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Customer Review

4 of 4 people found the following review helpful
5.0 out of 5 stars Outstanding drawings and paintings, 22 Oct. 2012
This review is from: Atlas of Egyptian Art (Paperback)
"Atlas of Egyptian Art" presents drawings and paintings made by the French 19th century Egyptologist Prisse d'Avennes during his first and second trips to Egypt. The book - published by the American University in Cairo Press - comes with an introduction by Maarten J. Raven and captions by Oluf E. Kaper.

[MJR and OEK are Dutch Egyptologists, but their texts are in English.]

Emile Prisse D'Avennes (1807-1879) was educated as an architect and engineer, but his personal interest led him to become an Egyptologist. His first visit to Egypt lasted from 1827 to 1844; his second from 1858 to 1860. During these visits he made many drawings and paintings of ancient tombs and temples, most of which were published in Paris during the last ten years of his life, between 1868 and 1878.

[A similar project was undertaken by the Italian scholar Ippolito Rosellini, who visited Egypt (with the French scholar Jean-Francois Champollion) 1828-1829. Some of his drawings and paintings are published in The Monuments of Egypt and Nubia.]

The material in the "Atlas" is divided into five sections:

(1) Architecture
(2) Drawings
(3) Sculptures
(4) Paintings
(5) Industrial Art

All illustrations are interesting and valuable, because they document the condition of the ancient monuments in the 19th century. Since then some monuments have suffered further damage, and the colours of some paintings have faded a great deal. But some of these illustrations are more than just interesting and valuable; they are outstanding.

In fact, they are so good that they are often used in modern books about ancient Egypt, for instance Ramesses II by T. G. H. James. Here are some of the best cases:

* Pillars of Thutmosis III decorated with a papyrus plant (symbol of Lower Egypt, the north) and with a lily (symbol of Upper Egypt, the south); from Karnak: page 14.

* A column decorated with patterns and hieroglyphs: from the Ramesseum: page 23.

* A ceiling pattern, which uses the winged scarab with a sun disc, symbolizing rebirth after death (this image also appears on the cover of the book); from a tomb in the necropolis of Thebes: page 30.

* Three ceiling patterns; two show two vultures, while the third shows a gaggle of geese; from different locations: page 35.

* One of two obelisks erected by Ramesses II in front of the Luxor temple; in 1833 it was transported to Paris, and today it stands in the Place de la Concorde: page 62.

* A sketch representing Sethi I; from his tomb in the Valley of the Kings: page 67.

* The capture of a fortress by Ramesses II; from the Ramesseum: page 79.

* A royal chariot; from a tomb in Tell el-Amarna: page 84.

* Akhenaten and his family; from two tombs in Tell el-Amarna: pp. 78 and 89.

* The small temple at Abu Simbel dedicated to Nefertari and Hathor: page 99.

* Ramesses II leading the Egyptian army in battle against the Hittites; from the Ramesseum: page 102.

* A portrait of Ti and his wife: from the Mastaba of Ti, Sakkara: page 108

* A portrait of Queen Tyti, probably a daughter of Ramesses III; from her tomb in the Valley of the Queens: page 114.

* Five scenes with people at work; from different locations: pp. 117-121.

* A portrait of Ramesses II. Prisse d'Avennes copied this painting from a tomb behind the Ramesseum in 1843. When he returned in 1859, the tomb had disappeared: page 126.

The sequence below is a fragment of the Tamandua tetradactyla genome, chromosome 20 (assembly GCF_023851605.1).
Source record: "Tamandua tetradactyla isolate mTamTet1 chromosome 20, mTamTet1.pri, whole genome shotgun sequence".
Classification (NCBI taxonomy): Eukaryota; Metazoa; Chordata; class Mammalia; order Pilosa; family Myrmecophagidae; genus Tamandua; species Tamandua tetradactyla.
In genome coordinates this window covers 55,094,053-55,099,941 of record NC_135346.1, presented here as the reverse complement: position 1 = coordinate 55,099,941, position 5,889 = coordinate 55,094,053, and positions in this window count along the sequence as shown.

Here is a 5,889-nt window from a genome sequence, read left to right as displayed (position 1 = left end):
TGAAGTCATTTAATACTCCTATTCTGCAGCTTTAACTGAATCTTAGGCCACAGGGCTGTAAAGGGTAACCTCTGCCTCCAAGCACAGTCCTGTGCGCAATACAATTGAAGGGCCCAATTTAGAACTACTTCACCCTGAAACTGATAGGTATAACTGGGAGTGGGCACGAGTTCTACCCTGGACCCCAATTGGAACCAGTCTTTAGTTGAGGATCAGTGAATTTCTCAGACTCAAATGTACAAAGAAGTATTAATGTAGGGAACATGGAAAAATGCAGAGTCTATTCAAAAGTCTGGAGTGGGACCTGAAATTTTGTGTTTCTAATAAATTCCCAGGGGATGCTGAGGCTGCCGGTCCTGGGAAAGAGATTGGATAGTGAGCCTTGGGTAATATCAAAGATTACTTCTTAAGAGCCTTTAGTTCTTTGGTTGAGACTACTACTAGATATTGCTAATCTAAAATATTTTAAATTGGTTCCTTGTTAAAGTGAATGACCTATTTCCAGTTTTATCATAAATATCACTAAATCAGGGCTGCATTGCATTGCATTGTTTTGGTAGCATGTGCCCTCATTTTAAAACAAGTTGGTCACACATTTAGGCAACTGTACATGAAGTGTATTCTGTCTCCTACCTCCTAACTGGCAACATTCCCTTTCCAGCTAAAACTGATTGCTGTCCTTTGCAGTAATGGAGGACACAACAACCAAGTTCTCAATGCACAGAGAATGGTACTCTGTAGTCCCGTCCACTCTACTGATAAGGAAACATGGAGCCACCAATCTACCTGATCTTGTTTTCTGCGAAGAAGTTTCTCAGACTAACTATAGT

* A portrait of Merenptah; from his tomb in the Valley of the Kings: page 127.

* A portrait of Queen Nebtawy, daughter of Ramesses II; from her tomb in the Valley of the Queens: page 128.

* A portrait of Ramesses III; from his tomb in the Valley of the Kings: page 131.

Prisse d'Avennes is often described with positive words. It is easy to understand why. As Maarten Ravens says in his introduction: "Prisse's drawings, plans, and reconstructions of well-known monuments excel in their meticulous precision and daring originality and have lost nothing of their value."

But not everything about him is positive. Raven begins: "This collection of works demonstrates that Prisse was a remarkable scholar and an able draftsman." But then he adds: "Yet it cannot be denied that there was another side to his personality; an exactingness and imperiousness, an unremitting scrupulosity and a disdain for etiquette, that set him apart from his contemporaries."

In addition, he did something which was illegal and seems to go against everything that he stands for: one night in May 1843 he entered the Karnak temple complex with a team of workers and dismantled the so-called king list in the Hall of the Ancestors. The blocks with the king list were placed in boxes, and the following year they were smuggled out of the country and transported to France. Today they are in the Louvre in Paris.

[Champollion did something similar during his 1828-1829 expedition with Rosellini: during a visit to the tomb of Sethi I in the Valley of the Kings he removed a part of the wall decoration and took it with him to France. Today this would be considered an act of vandalism.]

However, the purpose of this review is to evaluate the book, and not the man. Raven concludes his introduction with the following words:

"He was far ahead of his time in his awareness of the vulnerability of the monuments and the need to protect and record them... The present reprint of Prisse's Atlas, the plates of which have lost nothing of their value for modern Egyptology, is a fitting tribute to the memory of the great orientalist."

I agree with him. The "Atlas" is a beautiful book. If you like ancient history, in particular ancient Egypt, I am sure you are going to love this book.
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